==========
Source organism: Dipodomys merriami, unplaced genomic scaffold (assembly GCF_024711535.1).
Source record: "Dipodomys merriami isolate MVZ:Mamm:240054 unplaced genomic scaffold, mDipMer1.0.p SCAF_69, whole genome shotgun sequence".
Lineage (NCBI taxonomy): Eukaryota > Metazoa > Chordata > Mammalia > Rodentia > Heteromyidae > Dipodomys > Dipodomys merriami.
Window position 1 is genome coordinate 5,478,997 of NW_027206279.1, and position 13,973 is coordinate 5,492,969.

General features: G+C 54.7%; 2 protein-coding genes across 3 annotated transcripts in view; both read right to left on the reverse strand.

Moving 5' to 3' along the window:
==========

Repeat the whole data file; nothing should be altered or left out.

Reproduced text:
Source organism: Dipodomys merriami, unplaced genomic scaffold (assembly GCF_024711535.1).
Source record: "Dipodomys merriami isolate MVZ:Mamm:240054 unplaced genomic scaffold, mDipMer1.0.p SCAF_69, whole genome shotgun sequence".
Lineage (NCBI taxonomy): Eukaryota > Metazoa > Chordata > Mammalia > Rodentia > Heteromyidae > Dipodomys > Dipodomys merriami.
Window position 1 is genome coordinate 5,478,997 of NW_027206279.1, and position 13,973 is coordinate 5,492,969.

General features: G+C 54.7%; 2 protein-coding genes across 3 annotated transcripts in view; both read right to left on the reverse strand.

Moving 5' to 3' along the window: